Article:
REAL ESTATE SPOTLIGHT
By Gary A. Miller
There is a lake in Chapel Hill that lights up around the holiday season.
The annual Light Up the Lake experience in the Lake Forest neighborhood not only brings a beautiful display of illuminations, but also results in helping others in the area. “Several (home)owners are supporters of the SECU Family House and the Ronald McDonald House, and offered to donate to those charities in proportion to the number of docks on the lake that were lit up,” says long-time resident Lisa Carey.
Carey notes that the decorations that adorn the many docks are as varied as the residents themselves. She says, “a flotilla of canoes/barges/kayaks and even the occasional paddleboarder goes around the lake to count the lit docks on Christmas night.” She estimates more than 35 docks sparkle with the festivities each year.
“It is festive, beautiful and community-oriented,” she proclaims, “just like the community itself!”
Megan Johnson, another Lake Forest resident, agrees about both the beauty of the area and the community orientation. She describes the area as being “a really open and welcoming community with a shared interest in the lake and outdoor activities.”
However, an additional interest drew the attention of her and her husband, Mike, when they were home searching — the architecture. Lake Forest features many homes designed in the mid-century modern style, which she found very appealing.
The presence of this design style is logical, given that the majority of homes in the Lake Forest neighborhood were built between the mid-1950s and the early 1970s just northwest of the convergence of East Franklin Street and Fordham Boulevard. Although some homes in the area have been built (or rebuilt) in subsequent decades, a part of the unique charm of the area is the featuring of high-end older homes.
While the sizes and styles vary, the homes of the neighborhood do not necessarily meet the stereotypes of the time period in which they were built.
We often think of smaller homes with tiny closets and segmented spaces from that time. Here, although you will find the typical brick ranch in Lake Forest, you are just as likely to find homes larger than 4,000 square feet with open designs and interior flow. Architecture styles range from the aforementioned mid-century modern to split levels and from cottages to traditional.
Over the past 12 months, there have been 14 closed sales in Lake Forest, all of which were for homes built between 1957 and 1975. For comparison, the similarly sized Colony Woods neighborhood had 24 closed sales over the past 12 months, and the smaller-but-closer Coker Hills neighborhood had only 7 closed sales in the same time period.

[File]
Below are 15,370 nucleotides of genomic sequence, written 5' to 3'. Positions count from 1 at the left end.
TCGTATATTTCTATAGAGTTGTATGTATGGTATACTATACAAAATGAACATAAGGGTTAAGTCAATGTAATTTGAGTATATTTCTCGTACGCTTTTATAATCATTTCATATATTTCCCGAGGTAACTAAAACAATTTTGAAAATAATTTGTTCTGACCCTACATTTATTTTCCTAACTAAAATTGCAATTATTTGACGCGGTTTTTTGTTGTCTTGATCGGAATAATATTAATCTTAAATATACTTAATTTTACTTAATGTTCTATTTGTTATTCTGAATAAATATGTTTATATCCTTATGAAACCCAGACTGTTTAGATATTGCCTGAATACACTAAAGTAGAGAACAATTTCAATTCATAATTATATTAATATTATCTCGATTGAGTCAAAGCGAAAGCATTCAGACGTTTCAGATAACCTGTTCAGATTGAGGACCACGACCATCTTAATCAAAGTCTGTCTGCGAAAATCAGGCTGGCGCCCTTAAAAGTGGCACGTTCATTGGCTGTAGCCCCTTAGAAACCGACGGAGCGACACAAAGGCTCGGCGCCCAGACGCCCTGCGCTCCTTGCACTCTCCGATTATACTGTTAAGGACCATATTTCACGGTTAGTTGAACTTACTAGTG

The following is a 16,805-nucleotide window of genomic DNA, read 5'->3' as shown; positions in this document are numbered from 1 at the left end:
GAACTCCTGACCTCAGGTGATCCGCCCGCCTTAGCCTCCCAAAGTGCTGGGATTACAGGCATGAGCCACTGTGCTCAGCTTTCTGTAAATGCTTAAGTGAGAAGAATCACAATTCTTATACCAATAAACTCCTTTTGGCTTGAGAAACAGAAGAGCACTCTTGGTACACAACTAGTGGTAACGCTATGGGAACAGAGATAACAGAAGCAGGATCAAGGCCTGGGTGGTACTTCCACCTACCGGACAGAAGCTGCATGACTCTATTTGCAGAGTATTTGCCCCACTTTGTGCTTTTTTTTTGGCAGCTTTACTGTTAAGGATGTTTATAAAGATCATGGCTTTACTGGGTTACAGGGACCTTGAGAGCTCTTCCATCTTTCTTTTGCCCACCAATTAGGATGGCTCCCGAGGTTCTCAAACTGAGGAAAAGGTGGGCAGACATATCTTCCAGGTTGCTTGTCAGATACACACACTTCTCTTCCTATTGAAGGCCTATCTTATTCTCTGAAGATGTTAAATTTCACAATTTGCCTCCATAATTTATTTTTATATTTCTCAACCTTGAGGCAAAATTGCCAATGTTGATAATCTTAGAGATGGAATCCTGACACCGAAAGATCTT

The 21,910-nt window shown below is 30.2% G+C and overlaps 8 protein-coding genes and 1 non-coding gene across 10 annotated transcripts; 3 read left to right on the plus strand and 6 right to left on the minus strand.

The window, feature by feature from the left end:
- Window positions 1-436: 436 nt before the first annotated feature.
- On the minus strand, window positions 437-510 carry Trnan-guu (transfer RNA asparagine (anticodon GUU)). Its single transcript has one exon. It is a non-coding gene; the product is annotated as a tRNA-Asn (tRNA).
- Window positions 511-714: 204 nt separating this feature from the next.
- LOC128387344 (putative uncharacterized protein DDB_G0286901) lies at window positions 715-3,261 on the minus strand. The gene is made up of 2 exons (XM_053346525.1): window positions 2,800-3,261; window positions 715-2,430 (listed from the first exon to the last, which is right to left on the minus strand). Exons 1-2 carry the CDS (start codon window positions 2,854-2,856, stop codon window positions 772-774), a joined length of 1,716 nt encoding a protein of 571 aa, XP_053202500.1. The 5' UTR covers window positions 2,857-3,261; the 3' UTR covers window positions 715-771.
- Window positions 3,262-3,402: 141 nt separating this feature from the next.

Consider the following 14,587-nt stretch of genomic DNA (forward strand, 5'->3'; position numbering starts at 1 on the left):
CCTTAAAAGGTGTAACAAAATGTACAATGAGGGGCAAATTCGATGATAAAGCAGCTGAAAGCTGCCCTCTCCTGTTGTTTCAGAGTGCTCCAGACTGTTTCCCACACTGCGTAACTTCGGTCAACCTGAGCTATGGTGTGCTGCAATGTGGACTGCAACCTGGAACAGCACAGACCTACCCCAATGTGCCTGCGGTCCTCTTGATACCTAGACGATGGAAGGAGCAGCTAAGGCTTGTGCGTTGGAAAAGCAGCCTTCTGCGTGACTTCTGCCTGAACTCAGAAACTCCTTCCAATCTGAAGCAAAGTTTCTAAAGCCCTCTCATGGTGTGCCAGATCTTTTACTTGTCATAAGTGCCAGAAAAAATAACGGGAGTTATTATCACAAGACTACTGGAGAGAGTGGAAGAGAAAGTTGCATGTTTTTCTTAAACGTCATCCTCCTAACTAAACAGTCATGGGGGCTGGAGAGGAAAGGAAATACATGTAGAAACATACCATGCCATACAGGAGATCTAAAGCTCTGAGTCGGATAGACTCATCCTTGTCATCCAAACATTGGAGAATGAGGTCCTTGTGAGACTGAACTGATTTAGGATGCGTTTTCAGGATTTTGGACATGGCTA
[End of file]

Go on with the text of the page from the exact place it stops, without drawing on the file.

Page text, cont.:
Although sale prices are higher in Lake Forest than either of these comparison neighborhoods, the table below shows that there is also a broader range of price points in Lake Forest. This is reflected in the difference between the median sales price and the average sales price.
|Area||Median Sales Price, last 12 months||Average Sales Price, last 12 months||Average Days on Market, last 12 months|
*This figure removes one extreme outlier that was on the market for 217 days
As demonstrated in the table above, Lake Forest homes take slightly longer to sell, on average, when compared with Coker Hills and Colony Woods. Although there can be many reasons for pace of sales in a given neighborhood, in this instance the higher average price point is the likely culprit.
Still, the neighborhood is sought after by buyers and adored by residents. After all, there are not many neighborhoods that offer their residents an actual beach!
Carey says the neighborhood is a balm for her in an increasingly fractured society. “Living in a neighborhood where people are truly community-minded is so important,” she says. It also provides her a peaceful retreat, where she can “come home and watch the sun set over the water.”
“Can’t get much better than that!” she exclaims.
Gary A. Miller is co-owner of Red Bloom Realty. He has lived and worked in Chapel Hill off and on since 1994 and is an avid kayaker, traveler and former educator. His real estate column will appear monthly in The Local Reporter.